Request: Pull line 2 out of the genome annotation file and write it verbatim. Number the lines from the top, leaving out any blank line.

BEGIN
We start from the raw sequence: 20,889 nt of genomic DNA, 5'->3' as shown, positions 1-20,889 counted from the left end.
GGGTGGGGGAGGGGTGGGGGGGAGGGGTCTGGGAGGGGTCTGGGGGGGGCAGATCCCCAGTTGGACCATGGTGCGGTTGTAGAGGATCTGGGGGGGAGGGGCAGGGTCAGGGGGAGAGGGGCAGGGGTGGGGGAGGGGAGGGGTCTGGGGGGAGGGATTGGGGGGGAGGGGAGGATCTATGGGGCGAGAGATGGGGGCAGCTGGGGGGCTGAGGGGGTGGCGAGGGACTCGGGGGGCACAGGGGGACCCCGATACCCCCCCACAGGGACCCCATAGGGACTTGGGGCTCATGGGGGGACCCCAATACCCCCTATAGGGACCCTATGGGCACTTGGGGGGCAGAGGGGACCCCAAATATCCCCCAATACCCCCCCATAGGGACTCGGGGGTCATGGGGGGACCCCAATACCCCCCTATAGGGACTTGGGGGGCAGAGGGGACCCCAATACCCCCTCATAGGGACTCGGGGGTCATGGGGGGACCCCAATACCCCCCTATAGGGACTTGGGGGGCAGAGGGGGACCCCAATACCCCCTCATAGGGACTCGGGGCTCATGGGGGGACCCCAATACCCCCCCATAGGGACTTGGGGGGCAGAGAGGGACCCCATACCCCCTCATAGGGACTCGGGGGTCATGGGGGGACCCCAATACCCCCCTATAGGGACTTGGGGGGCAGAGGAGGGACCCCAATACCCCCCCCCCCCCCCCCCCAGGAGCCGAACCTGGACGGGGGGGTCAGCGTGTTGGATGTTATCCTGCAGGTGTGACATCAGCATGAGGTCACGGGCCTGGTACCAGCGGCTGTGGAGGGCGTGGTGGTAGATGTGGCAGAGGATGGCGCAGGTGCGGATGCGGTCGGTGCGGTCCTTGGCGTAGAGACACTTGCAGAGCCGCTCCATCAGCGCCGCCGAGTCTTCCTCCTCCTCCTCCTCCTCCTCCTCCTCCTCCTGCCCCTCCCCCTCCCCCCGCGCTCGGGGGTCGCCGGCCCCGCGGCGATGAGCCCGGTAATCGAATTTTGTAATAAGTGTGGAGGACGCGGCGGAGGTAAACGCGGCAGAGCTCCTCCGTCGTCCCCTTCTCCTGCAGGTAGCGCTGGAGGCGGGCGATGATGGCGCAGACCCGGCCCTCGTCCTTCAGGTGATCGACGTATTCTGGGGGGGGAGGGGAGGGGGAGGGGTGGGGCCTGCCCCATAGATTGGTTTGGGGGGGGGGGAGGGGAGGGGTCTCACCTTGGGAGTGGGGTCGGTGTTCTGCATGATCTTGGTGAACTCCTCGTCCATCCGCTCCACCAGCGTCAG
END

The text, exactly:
GGGTGGGGGAGGGGTGGGGGGGAGGGGTCTGGGAGGGGTCTGGGGGGGGCAGATCCCCAGTTGGACCATGGTGCGGTTGTAGAGGATCTGGGGGGGAGGGGCAGGGTCAGGGGGAGAGGGGCAGGGGTGGGGGAGGGGAGGGGTCTGGGGGGAGGGATTGGGGGGGAGGGGAGGATCTATGGGGCGAGAGATGGGGGCAGCTGGGGGGCTGAGGGGGTGGCGAGGGACTCGGGGGGCACAGGGGGACCCCGATACCCCCCCACAGGGACCCCATAGGGACTTGGGGCTCATGGGGGGACCCCAATACCCCCTATAGGGACCCTATGGGCACTTGGGGGGCAGAGGGGACCCCAAATATCCCCCAATACCCCCCCATAGGGACTCGGGGGTCATGGGGGGACCCCAATACCCCCCTATAGGGACTTGGGGGGCAGAGGGGACCCCAATACCCCCTCATAGGGACTCGGGGGTCATGGGGGGACCCCAATACCCCCCTATAGGGACTTGGGGGGCAGAGGGGGACCCCAATACCCCCTCATAGGGACTCGGGGCTCATGGGGGGACCCCAATACCCCCCCATAGGGACTTGGGGGGCAGAGAGGGACCCCATACCCCCTCATAGGGACTCGGGGGTCATGGGGGGACCCCAATACCCCCCTATAGGGACTTGGGGGGCAGAGGAGGGACCCCAATACCCCCCCCCCCCCCCCCCCAGGAGCCGAACCTGGACGGGGGGGTCAGCGTGTTGGATGTTATCCTGCAGGTGTGACATCAGCATGAGGTCACGGGCCTGGTACCAGCGGCTGTGGAGGGCGTGGTGGTAGATGTGGCAGAGGATGGCGCAGGTGCGGATGCGGTCGGTGCGGTCCTTGGCGTAGAGACACTTGCAGAGCCGCTCCATCAGCGCCGCCGAGTCTTCCTCCTCCTCCTCCTCCTCCTCCTCCTCCTCCTGCCCCTCCCCCTCCCCCCGCGCTCGGGGGTCGCCGGCCCCGCGGCGATGAGCCCGGTAATCGAATTTTGTAATAAGTGTGGAGGACGCGGCGGAGGTAAACGCGGCAGAGCTCCTCCGTCGTCCCCTTCTCCTGCAGGTAGCGCTGGAGGCGGGCGATGATGGCGCAGACCCGGCCCTCGTCCTTCAGGTGATCGACGTATTCTGGGGGGGGAGGGGAGGGGGAGGGGTGGGGCCTGCCCCATAGATTGGTTTGGGGGGGGGGGAGGGGAGGGGTCTCACCTTGGGAGTGGGGTCGGTGTTCTGCATGATCTTGGTGAACTCCTCGTCCATCCGCTCCACCAGCGTCAG